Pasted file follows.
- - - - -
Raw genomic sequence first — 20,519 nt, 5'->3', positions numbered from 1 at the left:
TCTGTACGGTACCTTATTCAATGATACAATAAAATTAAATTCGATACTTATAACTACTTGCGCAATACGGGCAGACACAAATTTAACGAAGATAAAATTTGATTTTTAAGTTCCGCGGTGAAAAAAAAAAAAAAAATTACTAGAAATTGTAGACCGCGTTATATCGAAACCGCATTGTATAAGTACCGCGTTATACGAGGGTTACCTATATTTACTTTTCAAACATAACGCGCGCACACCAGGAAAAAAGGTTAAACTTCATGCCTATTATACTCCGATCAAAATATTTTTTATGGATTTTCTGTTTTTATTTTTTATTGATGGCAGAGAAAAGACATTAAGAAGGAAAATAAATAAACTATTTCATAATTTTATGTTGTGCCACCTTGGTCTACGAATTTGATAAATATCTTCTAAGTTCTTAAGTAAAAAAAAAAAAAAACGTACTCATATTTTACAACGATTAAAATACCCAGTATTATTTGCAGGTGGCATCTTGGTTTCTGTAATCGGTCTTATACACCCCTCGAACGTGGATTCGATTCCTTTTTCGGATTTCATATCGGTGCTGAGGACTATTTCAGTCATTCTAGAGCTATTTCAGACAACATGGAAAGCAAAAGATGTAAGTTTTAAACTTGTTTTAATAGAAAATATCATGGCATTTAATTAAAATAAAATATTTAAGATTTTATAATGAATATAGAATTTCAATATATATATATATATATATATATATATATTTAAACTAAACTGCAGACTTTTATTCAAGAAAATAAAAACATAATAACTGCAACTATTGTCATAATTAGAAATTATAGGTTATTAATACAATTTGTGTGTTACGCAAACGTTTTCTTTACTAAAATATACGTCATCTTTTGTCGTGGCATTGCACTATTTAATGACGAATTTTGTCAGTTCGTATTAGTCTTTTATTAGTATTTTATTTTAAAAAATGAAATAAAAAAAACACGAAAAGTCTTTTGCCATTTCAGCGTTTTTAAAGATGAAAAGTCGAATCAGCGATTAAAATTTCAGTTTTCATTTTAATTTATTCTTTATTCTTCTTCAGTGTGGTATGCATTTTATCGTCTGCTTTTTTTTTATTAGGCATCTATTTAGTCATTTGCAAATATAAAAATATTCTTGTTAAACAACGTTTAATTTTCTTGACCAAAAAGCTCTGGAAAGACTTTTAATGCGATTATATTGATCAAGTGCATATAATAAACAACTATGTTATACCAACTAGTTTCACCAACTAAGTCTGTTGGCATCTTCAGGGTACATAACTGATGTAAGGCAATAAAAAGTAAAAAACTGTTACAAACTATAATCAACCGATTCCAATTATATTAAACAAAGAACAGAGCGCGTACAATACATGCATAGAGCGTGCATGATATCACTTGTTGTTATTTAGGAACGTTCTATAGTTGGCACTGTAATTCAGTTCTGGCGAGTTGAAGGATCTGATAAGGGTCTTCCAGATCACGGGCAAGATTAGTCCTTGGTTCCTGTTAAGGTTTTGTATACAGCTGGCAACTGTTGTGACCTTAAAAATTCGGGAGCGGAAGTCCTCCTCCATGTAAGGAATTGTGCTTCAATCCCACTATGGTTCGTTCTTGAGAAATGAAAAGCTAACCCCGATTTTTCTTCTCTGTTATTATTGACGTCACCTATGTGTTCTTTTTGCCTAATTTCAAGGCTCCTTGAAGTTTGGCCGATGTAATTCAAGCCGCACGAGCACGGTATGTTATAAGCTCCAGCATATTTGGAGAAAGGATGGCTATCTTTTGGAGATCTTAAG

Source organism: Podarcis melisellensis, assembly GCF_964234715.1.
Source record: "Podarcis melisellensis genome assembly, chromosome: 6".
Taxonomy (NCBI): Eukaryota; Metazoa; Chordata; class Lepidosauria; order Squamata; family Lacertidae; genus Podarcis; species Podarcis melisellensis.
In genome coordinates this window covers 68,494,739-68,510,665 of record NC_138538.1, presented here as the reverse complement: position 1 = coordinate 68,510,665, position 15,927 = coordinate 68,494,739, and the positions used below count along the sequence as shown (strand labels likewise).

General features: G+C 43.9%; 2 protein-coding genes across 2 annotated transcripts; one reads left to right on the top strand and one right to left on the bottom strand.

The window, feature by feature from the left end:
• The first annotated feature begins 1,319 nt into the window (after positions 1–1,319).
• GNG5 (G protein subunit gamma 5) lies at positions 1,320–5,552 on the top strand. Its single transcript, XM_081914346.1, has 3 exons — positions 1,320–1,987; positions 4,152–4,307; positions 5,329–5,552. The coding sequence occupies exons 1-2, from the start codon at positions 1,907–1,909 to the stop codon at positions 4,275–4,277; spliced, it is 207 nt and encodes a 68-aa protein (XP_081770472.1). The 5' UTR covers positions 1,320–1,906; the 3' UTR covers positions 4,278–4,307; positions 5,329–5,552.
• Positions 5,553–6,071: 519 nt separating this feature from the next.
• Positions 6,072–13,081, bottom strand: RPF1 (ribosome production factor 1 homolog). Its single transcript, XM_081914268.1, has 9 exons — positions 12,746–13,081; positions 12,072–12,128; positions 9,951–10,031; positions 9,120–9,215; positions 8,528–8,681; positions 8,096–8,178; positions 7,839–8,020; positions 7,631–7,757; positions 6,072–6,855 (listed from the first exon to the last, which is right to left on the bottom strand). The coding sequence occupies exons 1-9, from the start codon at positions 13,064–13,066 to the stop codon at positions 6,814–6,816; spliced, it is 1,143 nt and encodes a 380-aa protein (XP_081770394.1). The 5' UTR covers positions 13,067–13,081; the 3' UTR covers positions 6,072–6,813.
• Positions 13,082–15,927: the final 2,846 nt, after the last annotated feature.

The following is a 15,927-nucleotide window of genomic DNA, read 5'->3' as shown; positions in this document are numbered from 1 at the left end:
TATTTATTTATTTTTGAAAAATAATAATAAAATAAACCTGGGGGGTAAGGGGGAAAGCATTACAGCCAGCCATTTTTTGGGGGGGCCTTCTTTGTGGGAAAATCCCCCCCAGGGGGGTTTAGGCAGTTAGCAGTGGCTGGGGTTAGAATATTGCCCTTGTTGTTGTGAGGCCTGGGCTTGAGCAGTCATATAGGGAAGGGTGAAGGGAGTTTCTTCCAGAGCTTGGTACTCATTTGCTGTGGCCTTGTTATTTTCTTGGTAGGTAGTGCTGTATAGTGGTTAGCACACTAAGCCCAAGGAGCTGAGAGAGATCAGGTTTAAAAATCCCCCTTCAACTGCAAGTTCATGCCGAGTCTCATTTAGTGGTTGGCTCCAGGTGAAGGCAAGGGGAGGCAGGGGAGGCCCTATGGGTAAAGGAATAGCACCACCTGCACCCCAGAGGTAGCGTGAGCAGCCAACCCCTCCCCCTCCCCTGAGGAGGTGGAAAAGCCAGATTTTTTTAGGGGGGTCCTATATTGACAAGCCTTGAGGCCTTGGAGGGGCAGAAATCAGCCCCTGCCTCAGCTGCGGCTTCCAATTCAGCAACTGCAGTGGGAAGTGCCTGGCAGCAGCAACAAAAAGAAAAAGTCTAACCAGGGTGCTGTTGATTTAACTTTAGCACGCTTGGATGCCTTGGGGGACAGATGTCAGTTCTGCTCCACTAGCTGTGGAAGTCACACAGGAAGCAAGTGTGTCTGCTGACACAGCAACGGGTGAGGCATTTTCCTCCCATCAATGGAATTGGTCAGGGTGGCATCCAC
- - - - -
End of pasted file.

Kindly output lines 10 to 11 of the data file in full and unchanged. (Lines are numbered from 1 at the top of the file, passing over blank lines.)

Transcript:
• GNG5 (G protein subunit gamma 5) lies at positions 1,320–5,552 on the top strand. Its single transcript, XM_081914346.1, has 3 exons — positions 1,320–1,987; positions 4,152–4,307; positions 5,329–5,552. The coding sequence occupies exons 1-2, from the start codon at positions 1,907–1,909 to the stop codon at positions 4,275–4,277; spliced, it is 207 nt and encodes a 68-aa protein (XP_081770472.1). The 5' UTR covers positions 1,320–1,906; the 3' UTR covers positions 4,278–4,307; positions 5,329–5,552.
• Positions 5,553–6,071: 519 nt separating this feature from the next.